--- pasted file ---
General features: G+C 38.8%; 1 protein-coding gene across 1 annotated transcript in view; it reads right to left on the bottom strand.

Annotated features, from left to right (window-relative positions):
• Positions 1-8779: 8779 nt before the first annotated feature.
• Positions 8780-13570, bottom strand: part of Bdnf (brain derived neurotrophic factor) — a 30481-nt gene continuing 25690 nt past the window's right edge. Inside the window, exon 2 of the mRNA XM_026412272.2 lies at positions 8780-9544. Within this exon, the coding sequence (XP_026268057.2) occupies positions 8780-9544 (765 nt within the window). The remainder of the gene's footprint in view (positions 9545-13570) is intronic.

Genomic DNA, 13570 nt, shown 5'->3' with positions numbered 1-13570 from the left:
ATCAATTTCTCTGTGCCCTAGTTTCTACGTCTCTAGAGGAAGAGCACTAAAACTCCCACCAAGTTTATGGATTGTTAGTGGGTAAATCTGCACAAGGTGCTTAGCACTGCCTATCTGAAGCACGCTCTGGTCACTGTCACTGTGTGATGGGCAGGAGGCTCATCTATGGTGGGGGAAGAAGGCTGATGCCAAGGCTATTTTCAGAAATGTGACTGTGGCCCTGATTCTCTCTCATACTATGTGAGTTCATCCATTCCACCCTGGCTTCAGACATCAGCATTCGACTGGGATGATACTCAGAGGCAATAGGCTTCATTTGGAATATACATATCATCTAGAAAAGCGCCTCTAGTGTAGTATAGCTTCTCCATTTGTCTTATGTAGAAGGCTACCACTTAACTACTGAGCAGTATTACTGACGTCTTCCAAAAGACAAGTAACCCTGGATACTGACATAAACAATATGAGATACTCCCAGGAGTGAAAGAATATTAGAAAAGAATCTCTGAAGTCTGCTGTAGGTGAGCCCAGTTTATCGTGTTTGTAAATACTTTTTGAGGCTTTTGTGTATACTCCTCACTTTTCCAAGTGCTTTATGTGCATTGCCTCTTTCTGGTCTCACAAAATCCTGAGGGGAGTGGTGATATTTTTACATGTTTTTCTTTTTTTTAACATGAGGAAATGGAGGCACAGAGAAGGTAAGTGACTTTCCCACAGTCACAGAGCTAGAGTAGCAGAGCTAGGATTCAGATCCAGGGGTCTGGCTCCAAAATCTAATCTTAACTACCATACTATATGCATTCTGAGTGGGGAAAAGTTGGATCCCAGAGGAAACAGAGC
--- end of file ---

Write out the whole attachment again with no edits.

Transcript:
General features: G+C 38.8%; 1 protein-coding gene across 1 annotated transcript in view; it reads right to left on the bottom strand.

Annotated features, from left to right (window-relative positions):
• Positions 1-8779: 8779 nt before the first annotated feature.
• Positions 8780-13570, bottom strand: part of Bdnf (brain derived neurotrophic factor) — a 30481-nt gene continuing 25690 nt past the window's right edge. Inside the window, exon 2 of the mRNA XM_026412272.2 lies at positions 8780-9544. Within this exon, the coding sequence (XP_026268057.2) occupies positions 8780-9544 (765 nt within the window). The remainder of the gene's footprint in view (positions 9545-13570) is intronic.

Genomic DNA, 13570 nt, shown 5'->3' with positions numbered 1-13570 from the left:
ATCAATTTCTCTGTGCCCTAGTTTCTACGTCTCTAGAGGAAGAGCACTAAAACTCCCACCAAGTTTATGGATTGTTAGTGGGTAAATCTGCACAAGGTGCTTAGCACTGCCTATCTGAAGCACGCTCTGGTCACTGTCACTGTGTGATGGGCAGGAGGCTCATCTATGGTGGGGGAAGAAGGCTGATGCCAAGGCTATTTTCAGAAATGTGACTGTGGCCCTGATTCTCTCTCATACTATGTGAGTTCATCCATTCCACCCTGGCTTCAGACATCAGCATTCGACTGGGATGATACTCAGAGGCAATAGGCTTCATTTGGAATATACATATCATCTAGAAAAGCGCCTCTAGTGTAGTATAGCTTCTCCATTTGTCTTATGTAGAAGGCTACCACTTAACTACTGAGCAGTATTACTGACGTCTTCCAAAAGACAAGTAACCCTGGATACTGACATAAACAATATGAGATACTCCCAGGAGTGAAAGAATATTAGAAAAGAATCTCTGAAGTCTGCTGTAGGTGAGCCCAGTTTATCGTGTTTGTAAATACTTTTTGAGGCTTTTGTGTATACTCCTCACTTTTCCAAGTGCTTTATGTGCATTGCCTCTTTCTGGTCTCACAAAATCCTGAGGGGAGTGGTGATATTTTTACATGTTTTTCTTTTTTTTAACATGAGGAAATGGAGGCACAGAGAAGGTAAGTGACTTTCCCACAGTCACAGAGCTAGAGTAGCAGAGCTAGGATTCAGATCCAGGGGTCTGGCTCCAAAATCTAATCTTAACTACCATACTATATGCATTCTGAGTGGGGAAAAGTTGGATCCCAGAGGAAACAGAGC